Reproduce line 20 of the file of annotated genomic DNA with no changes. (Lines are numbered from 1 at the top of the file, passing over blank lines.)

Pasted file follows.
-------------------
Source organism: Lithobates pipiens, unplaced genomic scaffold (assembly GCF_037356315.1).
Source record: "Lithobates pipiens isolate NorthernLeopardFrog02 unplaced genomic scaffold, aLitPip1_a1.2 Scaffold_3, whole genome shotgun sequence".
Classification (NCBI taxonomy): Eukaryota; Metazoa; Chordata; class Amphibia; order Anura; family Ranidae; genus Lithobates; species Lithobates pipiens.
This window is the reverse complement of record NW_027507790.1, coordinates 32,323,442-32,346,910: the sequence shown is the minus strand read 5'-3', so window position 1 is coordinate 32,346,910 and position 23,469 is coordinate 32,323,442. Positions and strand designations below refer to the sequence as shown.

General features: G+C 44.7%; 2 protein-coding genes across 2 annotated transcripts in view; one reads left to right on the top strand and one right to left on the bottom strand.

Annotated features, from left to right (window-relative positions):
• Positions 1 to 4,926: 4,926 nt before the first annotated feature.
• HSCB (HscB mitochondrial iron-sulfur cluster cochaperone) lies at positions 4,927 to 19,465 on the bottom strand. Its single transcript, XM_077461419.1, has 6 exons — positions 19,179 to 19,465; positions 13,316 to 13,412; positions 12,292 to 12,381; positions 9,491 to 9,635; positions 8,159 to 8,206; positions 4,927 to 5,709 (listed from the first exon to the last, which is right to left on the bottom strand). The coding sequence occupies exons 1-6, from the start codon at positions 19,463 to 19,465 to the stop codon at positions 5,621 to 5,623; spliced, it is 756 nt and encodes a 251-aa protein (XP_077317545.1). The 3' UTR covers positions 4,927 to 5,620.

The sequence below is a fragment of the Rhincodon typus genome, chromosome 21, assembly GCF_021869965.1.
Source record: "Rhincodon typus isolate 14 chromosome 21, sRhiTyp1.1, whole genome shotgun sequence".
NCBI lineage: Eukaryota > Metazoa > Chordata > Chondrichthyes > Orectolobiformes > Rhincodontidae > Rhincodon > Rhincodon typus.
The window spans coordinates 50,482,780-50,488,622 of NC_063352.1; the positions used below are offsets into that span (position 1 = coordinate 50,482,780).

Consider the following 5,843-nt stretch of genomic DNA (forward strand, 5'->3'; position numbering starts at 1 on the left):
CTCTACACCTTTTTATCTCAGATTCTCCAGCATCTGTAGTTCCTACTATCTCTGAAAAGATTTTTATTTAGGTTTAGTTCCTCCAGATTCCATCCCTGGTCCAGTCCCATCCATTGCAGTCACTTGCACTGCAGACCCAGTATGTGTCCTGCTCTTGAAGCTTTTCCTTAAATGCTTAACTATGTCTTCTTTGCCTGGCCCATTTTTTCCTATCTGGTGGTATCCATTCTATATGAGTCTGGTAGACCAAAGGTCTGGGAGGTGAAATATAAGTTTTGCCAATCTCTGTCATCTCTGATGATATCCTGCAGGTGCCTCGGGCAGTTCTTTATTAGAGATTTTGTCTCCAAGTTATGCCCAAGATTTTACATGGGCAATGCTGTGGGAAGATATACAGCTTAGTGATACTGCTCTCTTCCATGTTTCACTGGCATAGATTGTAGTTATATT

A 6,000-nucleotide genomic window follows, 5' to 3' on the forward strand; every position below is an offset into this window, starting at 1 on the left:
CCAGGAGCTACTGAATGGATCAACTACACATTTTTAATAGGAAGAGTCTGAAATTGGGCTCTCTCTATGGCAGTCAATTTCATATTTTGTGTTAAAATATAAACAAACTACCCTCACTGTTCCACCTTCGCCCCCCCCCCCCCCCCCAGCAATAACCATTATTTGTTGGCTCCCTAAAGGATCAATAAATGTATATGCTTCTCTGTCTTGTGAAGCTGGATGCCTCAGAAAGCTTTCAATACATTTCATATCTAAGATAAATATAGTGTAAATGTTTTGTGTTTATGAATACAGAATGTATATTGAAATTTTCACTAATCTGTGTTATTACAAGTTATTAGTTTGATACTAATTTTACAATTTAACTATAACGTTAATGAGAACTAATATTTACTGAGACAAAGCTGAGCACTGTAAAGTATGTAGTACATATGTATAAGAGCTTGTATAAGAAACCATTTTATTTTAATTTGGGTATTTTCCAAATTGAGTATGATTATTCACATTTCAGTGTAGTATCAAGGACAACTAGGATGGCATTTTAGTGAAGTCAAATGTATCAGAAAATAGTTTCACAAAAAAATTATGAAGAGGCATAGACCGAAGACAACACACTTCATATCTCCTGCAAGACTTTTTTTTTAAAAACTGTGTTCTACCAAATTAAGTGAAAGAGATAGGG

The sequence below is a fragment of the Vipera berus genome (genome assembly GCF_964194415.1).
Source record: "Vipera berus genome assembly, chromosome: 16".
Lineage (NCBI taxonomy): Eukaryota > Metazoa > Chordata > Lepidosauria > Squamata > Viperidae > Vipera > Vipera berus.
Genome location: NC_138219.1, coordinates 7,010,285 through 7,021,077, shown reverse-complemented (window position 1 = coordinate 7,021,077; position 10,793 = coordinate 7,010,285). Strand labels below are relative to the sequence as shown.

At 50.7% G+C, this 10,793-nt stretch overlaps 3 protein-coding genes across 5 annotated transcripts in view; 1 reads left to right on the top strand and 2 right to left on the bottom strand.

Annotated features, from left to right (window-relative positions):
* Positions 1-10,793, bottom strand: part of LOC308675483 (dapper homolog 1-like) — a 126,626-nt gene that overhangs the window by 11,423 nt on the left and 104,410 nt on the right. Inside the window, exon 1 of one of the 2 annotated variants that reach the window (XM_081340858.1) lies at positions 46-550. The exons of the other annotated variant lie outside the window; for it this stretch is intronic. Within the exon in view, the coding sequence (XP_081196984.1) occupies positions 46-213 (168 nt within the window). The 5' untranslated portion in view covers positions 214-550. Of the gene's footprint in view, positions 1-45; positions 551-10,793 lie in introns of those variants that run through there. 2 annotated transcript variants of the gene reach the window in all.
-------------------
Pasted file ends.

Genome location: NC_138219.1, coordinates 7,010,285 through 7,021,077, shown reverse-complemented (window position 1 = coordinate 7,021,077; position 10,793 = coordinate 7,010,285). Strand labels below are relative to the sequence as shown.